Hardcover, 410 pages
Published September 18th 2012 by Greenwillow Books
In the sequel to the acclaimed The Girl of Fire and Thorns, a seventeen-year-old princess turned war queen faces sorcery, adventure, untold power, and romance as she fulfills her epic destiny.
Elisa is the hero of her country. She led her people to victory against a terrifying enemy, and now she is their queen. But she is only seventeen years old. Her rivals may have simply retreated, choosing stealth over battle. And no one within her court trusts her-except Hector, the commander of the royal guard, and her companions. As the country begins to crumble beneath her and her enemies emerge from the shadows, Elisa will take another journey. With a one-eyed warrior, a loyal friend, an enemy defector, and the man she is falling in love with, Elisa crosses the ocean in search of the perilous, uncharted, and mythical source of the Godstone’s power. That is not all she finds. A breathtaking, romantic, and dangerous second volume in the Fire and Thorns trilogy.
I had been initially super excited about this novel but then my enthusiasm had flagged. Then it somehow revived and I managed to get my hands on a library copy and started reading it apprehensively. Because I had loved the first novel so very much, I was afraid that the second one would, as sequels somehow inevitably do, let me down. Fortunately for me, this was not the case. The novel’s protagonist is very religious and she worships a Christian god. However, as I said in a status update, it never feels like the author or even the character is preaching about her religion of choice – it is more about spirituality than religiousity. So rather than alienating the non-Christian reader, the characters and the world somehow accepts the differences of the readers without wanting to change them or having them accept that religion. Do I make sense? I hope I do.
Other than that, I really liked Hector. I had pegged him for the actual love interest in the first novel and I was happy to have my suspicions proved correct. I hadn’t been happy when Humberto was killed off in the first novel and I remember being rather vocal about it. I still don’t think he should have been killed off but eh, if it means that there’s room for Hector, so be it. Their love happened gradually and it was interesting to witness it happening.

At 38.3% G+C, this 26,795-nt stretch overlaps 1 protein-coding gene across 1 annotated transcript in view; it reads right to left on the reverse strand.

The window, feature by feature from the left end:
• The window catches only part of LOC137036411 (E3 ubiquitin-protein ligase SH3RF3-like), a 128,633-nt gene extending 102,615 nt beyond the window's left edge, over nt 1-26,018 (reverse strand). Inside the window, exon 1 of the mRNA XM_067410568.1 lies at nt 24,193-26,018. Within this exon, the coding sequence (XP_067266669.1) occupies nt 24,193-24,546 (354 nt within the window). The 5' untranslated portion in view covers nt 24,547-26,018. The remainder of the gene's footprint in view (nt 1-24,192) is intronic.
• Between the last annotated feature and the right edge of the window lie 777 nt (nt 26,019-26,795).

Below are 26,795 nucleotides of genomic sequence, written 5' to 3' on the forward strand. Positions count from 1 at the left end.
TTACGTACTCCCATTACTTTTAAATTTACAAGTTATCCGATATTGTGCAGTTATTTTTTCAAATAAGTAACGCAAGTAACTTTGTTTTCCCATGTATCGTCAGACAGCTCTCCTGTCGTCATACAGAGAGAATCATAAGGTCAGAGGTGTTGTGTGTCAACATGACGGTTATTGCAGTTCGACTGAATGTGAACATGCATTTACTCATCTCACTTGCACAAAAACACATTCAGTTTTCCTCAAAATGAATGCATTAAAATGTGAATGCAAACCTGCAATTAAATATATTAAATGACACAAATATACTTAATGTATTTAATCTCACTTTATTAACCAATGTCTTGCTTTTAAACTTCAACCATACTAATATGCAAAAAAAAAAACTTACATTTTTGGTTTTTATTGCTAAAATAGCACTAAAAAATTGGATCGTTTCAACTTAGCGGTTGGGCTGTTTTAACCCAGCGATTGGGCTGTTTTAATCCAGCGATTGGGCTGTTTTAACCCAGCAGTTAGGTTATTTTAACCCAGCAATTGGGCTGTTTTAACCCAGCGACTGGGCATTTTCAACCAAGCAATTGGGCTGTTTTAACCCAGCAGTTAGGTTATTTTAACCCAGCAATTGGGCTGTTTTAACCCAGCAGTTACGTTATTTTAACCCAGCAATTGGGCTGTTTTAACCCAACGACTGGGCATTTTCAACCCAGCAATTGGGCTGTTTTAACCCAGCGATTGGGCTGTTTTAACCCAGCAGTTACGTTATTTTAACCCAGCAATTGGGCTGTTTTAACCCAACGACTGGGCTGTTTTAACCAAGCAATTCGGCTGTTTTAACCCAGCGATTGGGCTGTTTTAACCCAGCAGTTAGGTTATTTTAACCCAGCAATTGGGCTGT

Rosario is a pretty awesome character for a kid and the courtly intrigues kept me reading. I just didn’t understand why Elisa didn’t assert herself more where the Quorum and Ximena were concerned. Why couldn’t she speak up and tell them what she wanted and why she wanted what she did? Why didn’t she make her thoughts, opinions and desires clear and make them submit to her? She is the queen and she has the right to rule and there is no reason she should not be secure about that. It is not enough, I think, to be told that she is a weak queen when she doesn’t attempt to be stronger. And the whole quest turned out to be a bit anticlimactic because of the realization she makes at the end.
The ending also felt staged rather than organic but I didn’t care by then because I was so invested in the story and the fates of the characters. So yeah, the novel isn’t perfect. But it entertains and it is does so in a grand manner. The world is strong, the characters likable and I really can’t wait to see what happens in the final book of this trilogy. Strongly recommended.